So now I’m able to do the two main things that I enjoy—I’m writing up my PhD in human geography and planning an academic career in the social sciences, whilst I continue to blog about ethical fashion for my own blog and others. Both roles stem from a desire to investigate the wider world, to find out about stuff that interests me. Both involve desk-based research as well as getting into the field for interviews and observation. Both involve writing up that research in order to communicate on a broader platform. And both allow others to engage with my ideas, provide feedback and become part of a wider conversation. Clearly, there are huge differences too and I’m sure many academics would be livid to hear me comparing academia to journalism, but I do believe many of the processes are the same.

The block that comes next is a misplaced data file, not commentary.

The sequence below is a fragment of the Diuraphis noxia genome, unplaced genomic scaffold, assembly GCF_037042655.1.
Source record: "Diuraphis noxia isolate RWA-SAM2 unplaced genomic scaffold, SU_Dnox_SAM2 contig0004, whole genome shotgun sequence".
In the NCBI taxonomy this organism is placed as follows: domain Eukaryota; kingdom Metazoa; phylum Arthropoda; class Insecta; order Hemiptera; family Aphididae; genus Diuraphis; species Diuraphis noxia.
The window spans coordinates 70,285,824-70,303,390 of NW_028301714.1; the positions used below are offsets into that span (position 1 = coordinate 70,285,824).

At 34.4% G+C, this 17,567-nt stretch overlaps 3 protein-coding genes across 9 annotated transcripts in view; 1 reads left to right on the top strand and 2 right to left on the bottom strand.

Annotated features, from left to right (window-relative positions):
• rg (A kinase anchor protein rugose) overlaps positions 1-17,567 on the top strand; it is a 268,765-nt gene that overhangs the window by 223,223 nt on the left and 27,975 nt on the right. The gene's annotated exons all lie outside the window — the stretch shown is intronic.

Starting a PhD in human geography was a steep learning curve, simply due to the change in subject matter, not in the way I approached writing. Yes, I had to learn some new lingo but now I’m nearing the end of my PhD, I can see that an interdisciplinary background has helped rather than hindered in the long term. It allows me to draw on a broad range of literature, using them as I see fit to build up my argument. One thing I did struggle with at the start was the use of first person. I had been trained before to take a more report-like, business style approach to writing which becomes difficult when you need to discuss and highlight reflexivity as a researcher. My cultural/social geography PhD research draws strongly on ethnographic techniques; hence I had to learn to adopt a narrative approach to my writing and not be afraid to situate myself within my topic.